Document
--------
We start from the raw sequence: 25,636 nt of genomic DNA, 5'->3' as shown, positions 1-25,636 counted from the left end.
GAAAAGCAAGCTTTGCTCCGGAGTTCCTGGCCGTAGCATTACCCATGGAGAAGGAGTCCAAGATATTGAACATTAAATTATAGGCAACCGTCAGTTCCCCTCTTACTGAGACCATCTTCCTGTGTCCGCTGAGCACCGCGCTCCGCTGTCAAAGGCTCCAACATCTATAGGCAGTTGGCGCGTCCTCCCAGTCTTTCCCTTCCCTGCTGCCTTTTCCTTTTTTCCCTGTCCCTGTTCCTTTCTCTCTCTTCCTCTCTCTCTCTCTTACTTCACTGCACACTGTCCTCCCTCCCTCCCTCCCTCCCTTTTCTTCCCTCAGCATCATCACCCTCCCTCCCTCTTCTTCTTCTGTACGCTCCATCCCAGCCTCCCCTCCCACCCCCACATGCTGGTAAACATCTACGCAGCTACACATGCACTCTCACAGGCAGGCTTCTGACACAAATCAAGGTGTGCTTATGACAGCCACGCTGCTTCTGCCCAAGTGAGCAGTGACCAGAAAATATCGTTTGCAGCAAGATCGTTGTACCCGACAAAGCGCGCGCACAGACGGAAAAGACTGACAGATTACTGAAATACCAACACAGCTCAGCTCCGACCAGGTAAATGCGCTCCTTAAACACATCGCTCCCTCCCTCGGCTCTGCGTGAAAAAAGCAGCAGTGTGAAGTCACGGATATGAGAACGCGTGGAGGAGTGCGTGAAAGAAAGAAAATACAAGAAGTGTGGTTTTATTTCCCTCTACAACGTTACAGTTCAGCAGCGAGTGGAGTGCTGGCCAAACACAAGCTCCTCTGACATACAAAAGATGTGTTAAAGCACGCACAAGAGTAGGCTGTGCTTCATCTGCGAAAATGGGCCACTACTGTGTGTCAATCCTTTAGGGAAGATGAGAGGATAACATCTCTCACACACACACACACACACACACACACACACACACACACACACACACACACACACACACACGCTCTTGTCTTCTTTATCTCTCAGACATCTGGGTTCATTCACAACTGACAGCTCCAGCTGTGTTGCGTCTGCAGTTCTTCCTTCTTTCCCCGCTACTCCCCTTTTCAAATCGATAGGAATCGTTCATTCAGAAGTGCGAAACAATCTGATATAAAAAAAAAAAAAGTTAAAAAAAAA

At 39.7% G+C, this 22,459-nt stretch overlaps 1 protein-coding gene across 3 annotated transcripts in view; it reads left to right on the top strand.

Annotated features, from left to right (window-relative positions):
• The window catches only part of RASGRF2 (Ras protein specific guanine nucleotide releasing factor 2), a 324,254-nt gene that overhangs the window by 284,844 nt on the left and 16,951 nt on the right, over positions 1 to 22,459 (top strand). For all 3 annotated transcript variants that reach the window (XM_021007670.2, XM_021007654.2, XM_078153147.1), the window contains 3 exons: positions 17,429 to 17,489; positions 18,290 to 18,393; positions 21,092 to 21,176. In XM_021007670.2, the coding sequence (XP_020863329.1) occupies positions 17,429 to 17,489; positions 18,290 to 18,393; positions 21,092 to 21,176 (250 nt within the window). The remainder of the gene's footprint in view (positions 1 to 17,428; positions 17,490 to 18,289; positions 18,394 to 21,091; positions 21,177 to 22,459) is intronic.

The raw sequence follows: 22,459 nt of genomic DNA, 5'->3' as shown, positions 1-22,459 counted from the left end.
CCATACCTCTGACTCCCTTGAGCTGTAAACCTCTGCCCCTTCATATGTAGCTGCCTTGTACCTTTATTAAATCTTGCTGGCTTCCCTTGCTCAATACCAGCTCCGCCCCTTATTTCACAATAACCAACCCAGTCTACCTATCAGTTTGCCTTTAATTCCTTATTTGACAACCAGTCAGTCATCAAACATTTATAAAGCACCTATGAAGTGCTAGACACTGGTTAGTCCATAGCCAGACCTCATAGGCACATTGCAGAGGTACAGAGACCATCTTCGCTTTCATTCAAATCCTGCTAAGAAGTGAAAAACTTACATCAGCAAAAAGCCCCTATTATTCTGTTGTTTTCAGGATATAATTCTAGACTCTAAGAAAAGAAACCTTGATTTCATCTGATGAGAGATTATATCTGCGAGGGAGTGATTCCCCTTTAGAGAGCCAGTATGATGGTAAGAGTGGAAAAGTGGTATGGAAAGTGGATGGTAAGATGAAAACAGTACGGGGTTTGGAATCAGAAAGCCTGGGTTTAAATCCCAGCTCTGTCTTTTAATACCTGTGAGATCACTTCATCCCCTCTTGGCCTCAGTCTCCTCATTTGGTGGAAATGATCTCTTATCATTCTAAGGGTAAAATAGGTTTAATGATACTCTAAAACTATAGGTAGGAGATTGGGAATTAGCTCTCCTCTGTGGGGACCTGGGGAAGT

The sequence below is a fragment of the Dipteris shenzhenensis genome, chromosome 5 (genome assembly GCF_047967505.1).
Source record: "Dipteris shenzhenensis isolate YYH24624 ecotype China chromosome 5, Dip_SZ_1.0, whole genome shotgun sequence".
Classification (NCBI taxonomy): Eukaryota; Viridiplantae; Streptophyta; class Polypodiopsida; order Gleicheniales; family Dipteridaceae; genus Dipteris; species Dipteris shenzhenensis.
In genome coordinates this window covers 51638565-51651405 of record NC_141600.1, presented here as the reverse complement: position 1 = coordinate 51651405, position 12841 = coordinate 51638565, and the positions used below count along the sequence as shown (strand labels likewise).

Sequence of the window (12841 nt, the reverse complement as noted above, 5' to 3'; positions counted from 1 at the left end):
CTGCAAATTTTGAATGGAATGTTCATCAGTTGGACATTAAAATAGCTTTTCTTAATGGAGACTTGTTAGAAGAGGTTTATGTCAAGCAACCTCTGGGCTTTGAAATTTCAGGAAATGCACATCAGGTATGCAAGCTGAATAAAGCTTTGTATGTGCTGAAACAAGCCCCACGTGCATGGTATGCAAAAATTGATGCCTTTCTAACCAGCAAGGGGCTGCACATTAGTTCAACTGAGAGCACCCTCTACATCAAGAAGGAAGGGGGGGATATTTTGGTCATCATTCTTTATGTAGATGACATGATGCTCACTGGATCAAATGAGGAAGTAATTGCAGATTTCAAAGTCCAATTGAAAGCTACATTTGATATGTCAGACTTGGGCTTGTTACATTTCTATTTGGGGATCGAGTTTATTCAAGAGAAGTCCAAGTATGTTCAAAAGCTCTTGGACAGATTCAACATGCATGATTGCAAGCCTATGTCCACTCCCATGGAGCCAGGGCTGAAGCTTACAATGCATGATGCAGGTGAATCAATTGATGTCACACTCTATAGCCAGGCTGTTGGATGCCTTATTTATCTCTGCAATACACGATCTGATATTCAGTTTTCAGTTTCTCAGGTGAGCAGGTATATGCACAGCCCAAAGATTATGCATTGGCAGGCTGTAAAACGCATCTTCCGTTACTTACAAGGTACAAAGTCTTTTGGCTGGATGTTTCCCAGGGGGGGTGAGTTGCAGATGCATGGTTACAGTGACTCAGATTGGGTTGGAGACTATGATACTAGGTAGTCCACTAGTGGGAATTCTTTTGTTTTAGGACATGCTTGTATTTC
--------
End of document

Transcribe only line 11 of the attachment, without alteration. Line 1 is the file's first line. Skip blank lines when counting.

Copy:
In genome coordinates this window covers 51638565-51651405 of record NC_141600.1, presented here as the reverse complement: position 1 = coordinate 51651405, position 12841 = coordinate 51638565, and the positions used below count along the sequence as shown (strand labels likewise).